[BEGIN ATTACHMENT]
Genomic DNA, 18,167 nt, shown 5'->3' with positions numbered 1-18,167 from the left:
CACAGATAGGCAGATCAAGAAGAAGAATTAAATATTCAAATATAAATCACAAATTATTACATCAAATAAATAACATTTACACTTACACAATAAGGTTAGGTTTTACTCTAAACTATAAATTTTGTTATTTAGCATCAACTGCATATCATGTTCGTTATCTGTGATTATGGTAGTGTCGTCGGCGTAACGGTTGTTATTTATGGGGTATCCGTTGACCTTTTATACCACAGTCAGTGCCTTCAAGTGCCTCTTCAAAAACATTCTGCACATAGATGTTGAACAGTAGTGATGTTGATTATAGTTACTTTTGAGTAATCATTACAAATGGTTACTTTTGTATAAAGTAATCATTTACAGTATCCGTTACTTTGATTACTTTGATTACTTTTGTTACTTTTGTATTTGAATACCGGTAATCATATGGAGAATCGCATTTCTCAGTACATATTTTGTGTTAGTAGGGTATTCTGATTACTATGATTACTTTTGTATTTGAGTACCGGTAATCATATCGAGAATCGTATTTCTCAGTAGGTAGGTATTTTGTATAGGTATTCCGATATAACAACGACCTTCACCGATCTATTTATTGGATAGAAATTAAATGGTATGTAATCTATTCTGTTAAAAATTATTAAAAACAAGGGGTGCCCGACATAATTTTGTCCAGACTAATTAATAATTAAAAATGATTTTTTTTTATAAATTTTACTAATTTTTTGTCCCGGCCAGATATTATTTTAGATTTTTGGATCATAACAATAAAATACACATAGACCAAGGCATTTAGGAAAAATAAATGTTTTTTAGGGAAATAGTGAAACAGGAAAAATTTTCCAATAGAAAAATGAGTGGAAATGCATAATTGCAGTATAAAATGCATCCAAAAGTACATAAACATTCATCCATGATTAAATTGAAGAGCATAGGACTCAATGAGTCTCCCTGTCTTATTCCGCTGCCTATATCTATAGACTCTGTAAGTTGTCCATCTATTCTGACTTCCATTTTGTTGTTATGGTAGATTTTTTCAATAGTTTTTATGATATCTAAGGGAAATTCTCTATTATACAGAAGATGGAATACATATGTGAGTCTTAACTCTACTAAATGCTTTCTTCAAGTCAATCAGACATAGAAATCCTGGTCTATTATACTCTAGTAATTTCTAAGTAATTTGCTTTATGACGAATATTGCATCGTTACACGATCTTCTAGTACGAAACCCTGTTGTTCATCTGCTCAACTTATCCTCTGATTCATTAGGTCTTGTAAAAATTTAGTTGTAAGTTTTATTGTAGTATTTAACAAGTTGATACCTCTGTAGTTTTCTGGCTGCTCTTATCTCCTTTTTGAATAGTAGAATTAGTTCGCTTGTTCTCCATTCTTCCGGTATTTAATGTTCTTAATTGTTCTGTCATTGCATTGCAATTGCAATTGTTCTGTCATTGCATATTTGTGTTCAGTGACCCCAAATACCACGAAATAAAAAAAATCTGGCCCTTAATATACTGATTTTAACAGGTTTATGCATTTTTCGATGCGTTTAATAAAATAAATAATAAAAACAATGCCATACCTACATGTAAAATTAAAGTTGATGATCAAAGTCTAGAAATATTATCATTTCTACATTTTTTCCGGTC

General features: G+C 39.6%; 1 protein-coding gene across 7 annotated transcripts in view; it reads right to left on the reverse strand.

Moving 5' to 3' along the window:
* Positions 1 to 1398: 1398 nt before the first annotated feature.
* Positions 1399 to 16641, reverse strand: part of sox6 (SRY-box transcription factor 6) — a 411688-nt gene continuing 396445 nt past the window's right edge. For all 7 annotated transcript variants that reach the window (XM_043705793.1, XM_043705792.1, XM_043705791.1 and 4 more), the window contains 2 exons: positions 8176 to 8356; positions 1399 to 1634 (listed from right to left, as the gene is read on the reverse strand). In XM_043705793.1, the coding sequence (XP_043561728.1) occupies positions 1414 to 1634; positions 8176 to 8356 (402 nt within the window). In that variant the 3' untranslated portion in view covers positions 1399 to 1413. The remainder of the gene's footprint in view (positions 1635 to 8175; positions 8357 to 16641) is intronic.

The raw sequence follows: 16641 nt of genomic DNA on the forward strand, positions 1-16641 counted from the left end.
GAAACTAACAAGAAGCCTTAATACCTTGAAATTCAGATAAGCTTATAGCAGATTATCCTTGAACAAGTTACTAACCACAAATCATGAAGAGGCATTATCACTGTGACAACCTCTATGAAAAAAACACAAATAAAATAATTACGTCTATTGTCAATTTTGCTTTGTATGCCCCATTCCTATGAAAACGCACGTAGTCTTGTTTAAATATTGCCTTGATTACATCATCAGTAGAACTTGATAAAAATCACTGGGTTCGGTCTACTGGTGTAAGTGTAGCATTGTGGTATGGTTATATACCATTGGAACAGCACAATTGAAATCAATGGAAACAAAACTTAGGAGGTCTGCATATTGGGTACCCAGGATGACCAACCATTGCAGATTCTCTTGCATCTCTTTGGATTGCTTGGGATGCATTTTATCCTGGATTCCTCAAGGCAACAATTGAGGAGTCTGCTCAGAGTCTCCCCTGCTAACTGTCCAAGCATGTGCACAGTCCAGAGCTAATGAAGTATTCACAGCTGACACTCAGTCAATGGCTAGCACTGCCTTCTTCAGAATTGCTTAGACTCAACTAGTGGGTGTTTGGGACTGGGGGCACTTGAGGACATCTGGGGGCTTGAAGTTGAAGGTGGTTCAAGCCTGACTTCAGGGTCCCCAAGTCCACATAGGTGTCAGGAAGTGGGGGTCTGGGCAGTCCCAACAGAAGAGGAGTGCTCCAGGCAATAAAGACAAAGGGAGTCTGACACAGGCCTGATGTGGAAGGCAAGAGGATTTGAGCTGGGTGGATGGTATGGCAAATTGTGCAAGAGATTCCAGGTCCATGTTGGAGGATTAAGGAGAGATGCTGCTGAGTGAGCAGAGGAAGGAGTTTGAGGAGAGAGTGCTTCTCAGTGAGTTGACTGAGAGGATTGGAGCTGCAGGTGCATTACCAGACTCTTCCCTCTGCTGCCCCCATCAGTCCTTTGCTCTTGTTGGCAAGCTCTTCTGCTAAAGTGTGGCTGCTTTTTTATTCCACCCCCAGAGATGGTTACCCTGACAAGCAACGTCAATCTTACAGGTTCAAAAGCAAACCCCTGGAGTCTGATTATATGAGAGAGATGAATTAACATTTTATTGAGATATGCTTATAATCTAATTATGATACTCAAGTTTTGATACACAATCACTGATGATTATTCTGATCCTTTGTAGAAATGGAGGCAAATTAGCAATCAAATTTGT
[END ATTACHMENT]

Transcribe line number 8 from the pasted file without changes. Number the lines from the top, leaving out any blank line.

GAAACTAACAAGAAGCCTTAATACCTTGAAATTCAGATAAGCTTATAGCAGATTATCCTTGAACAAGTTACTAACCACAAATCATGAAGAGGCATTATCACTGTGACAACCTCTATGAAAAAAACACAAATAAAATAATTACGTCTATTGTCAATTTTGCTTTGTATGCCCCATTCCTATGAAAACGCACGTAGTCTTGTTTAAATATTGCCTTGATTACATCATCAGTAGAACTTGATAAAAATCACTGGGTTCGGTCTACTGGTGTAAGTGTAGCATTGTGGTATGGTTATATACCATTGGAACAGCACAATTGAAATCAATGGAAACAAAACTTAGGAGGTCTGCATATTGGGTACCCAGGATGACCAACCATTGCAGATTCTCTTGCATCTCTTTGGATTGCTTGGGATGCATTTTATCCTGGATTCCTCAAGGCAACAATTGAGGAGTCTGCTCAGAGTCTCCCCTGCTAACTGTCCAAGCATGTGCACAGTCCAGAGCTAATGAAGTATTCACAGCTGACACTCAGTCAATGGCTAGCACTGCCTTCTTCAGAATTGCTTAGACTCAACTAGTGGGTGTTTGGGACTGGGGGCACTTGAGGACATCTGGGGGCTTGAAGTTGAAGGTGGTTCAAGCCTGACTTCAGGGTCCCCAAGTCCACATAGGTGTCAGGAAGTGGGGGTCTGGGCAGTCCCAACAGAAGAGGAGTGCTCCAGGCAATAAAGACAAAGGGAGTCTGACACAGGCCTGATGTGGAAGGCAAGAGGATTTGAGCTGGGTGGATGGTATGGCAAATTGTGCAAGAGATTCCAGGTCCATGTTGGAGGATTAAGGAGAGATGCTGCTGAGTGAGCAGAGGAAGGAGTTTGAGGAGAGAGTGCTTCTCAGTGAGTTGACTGAGAGGATTGGAGCTGCAGGTGCATTACCAGACTCTTCCCTCTGCTGCCCCCATCAGTCCTTTGCTCTTGTTGGCAAGCTCTTCTGCTAAAGTGTGGCTGCTTTTTTATTCCACCCCCAGAGATGGTTACCCTGACAAGCAACGTCAATCTTACAGGTTCAAAAGCAAACCCCTGGAGTCTGATTATATGAGAGAGATGAATTAACATTTTATTGAGATATGCTTATAATCTAATTATGATACTCAAGTTTTGATACACAATCACTGATGATTATTCTGATCCTTTGTAGAAATGGAGGCAAATTAGCAATCAAATTTGT